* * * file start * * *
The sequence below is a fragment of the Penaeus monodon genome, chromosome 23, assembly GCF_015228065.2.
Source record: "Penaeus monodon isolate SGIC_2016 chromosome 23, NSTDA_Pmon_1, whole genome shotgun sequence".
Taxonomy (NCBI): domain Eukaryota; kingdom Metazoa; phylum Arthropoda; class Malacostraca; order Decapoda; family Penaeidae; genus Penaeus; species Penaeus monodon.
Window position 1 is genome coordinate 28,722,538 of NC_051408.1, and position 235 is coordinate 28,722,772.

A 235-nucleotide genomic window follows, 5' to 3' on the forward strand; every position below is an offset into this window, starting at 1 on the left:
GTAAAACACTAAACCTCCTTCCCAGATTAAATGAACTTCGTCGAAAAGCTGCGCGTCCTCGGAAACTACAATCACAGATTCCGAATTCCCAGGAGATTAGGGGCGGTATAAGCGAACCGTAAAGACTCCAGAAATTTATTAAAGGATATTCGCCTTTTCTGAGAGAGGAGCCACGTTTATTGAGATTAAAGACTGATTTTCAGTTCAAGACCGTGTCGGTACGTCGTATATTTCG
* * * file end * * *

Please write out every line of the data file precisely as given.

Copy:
The sequence below is a fragment of the Penaeus monodon genome, chromosome 23, assembly GCF_015228065.2.
Source record: "Penaeus monodon isolate SGIC_2016 chromosome 23, NSTDA_Pmon_1, whole genome shotgun sequence".
Taxonomy (NCBI): domain Eukaryota; kingdom Metazoa; phylum Arthropoda; class Malacostraca; order Decapoda; family Penaeidae; genus Penaeus; species Penaeus monodon.
Window position 1 is genome coordinate 28,722,538 of NC_051408.1, and position 235 is coordinate 28,722,772.

A 235-nucleotide genomic window follows, 5' to 3' on the forward strand; every position below is an offset into this window, starting at 1 on the left:
GTAAAACACTAAACCTCCTTCCCAGATTAAATGAACTTCGTCGAAAAGCTGCGCGTCCTCGGAAACTACAATCACAGATTCCGAATTCCCAGGAGATTAGGGGCGGTATAAGCGAACCGTAAAGACTCCAGAAATTTATTAAAGGATATTCGCCTTTTCTGAGAGAGGAGCCACGTTTATTGAGATTAAAGACTGATTTTCAGTTCAAGACCGTGTCGGTACGTCGTATATTTCG